Are People Still Passionate About Music?

“Are people still passionate about music the way they used to be?”

My boss posed this question during a marketing meeting on Tuesday. There were five of us sitting around a table, eating lunch and discussing sales and marketing strategies for the company. This followed a rather heated debate over the significance of traditional retail stores in today’s online- and digital-centric marketplace. (As an aside, I have wondered how my company could continue to successfully thrive from the moment I set foot in the enormous warehouse on my first day and saw row upon row of CDs. I joke that this organization is living in an alternate universe circa 1998 or so. Aren’t CDs nearly extinct, after all? And we still rely on AIM for interoffice instant communication. I didn’t know that program still existed! Sometimes after work I feel like sending a page to Tara’s beeper letting her know I’ll be late because I’m stopping by Tower Records, and then kicking back at home and watching the latest episode of Seinfeld, but then I remember it’s actually 2012. Anyway, we’re still selling CDs, so something is working out right. Go figure).

Anyway, I had to restrain myself from jumping out of my chair and responding in the affirmative, because I’m new and don’t want to portray myself as being too excitable. Gotta maintain that cool professionalism, don’tcha know. But the answer to that query was screaming around inside my brain.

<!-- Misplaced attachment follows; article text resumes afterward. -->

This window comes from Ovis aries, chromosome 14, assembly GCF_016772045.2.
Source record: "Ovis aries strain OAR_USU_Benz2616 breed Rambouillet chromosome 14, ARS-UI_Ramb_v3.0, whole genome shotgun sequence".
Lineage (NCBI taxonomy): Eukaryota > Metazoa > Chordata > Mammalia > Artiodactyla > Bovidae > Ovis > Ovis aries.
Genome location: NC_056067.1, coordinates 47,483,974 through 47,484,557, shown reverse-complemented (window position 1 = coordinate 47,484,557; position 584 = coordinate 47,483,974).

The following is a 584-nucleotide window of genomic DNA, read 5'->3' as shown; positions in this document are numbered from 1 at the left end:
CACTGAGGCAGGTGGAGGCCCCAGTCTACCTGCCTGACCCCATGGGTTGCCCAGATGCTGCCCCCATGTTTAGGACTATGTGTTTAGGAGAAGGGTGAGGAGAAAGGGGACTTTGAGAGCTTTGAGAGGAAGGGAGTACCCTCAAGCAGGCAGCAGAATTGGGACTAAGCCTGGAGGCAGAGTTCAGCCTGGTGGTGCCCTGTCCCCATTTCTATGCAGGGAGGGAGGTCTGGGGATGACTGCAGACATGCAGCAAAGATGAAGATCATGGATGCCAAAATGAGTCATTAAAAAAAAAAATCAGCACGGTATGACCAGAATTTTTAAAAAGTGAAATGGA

I’ve mentioned before my love of music, and how important it is to me. It’s one of the biggest interests that Tara and I have in common and, in fact, was crucial in bringing us together. Our second meeting – the one that ended up being the foundation for our entire relationship and changed the course of both of our futures – happened because of our mutual love for music (we’d planned to attend a concert together). The first time I met her family, we were in town for a music festival. And once she moved in, the next two months were a whirlwind of live shows big and small, of amphitheaters and clubs and arenas. And there are plenty more concerts on tap. Next month is Music Fest Northwest. One of the biggest perks of my job is picking up free music; yesterday I came home with a vinyl copy of Jack Johnson’s “Brushfire Fairytales” that cost me nothing, and can’t wait to spin that disc on the ol’ Victrola. (OK, Crosley record player, but whatever). Even now I’m jamming to Pink Floyd while blogging. And it is impossible for me to get through a workday without a steady stream of Spotify playlists emanating from my speakers. Are people still passionate about music, my boss dares to wonder out loud? What a silly question, I think.

I mean, Tara and I can’t be the only ones, right?

Sundays, I never left home without my boombox.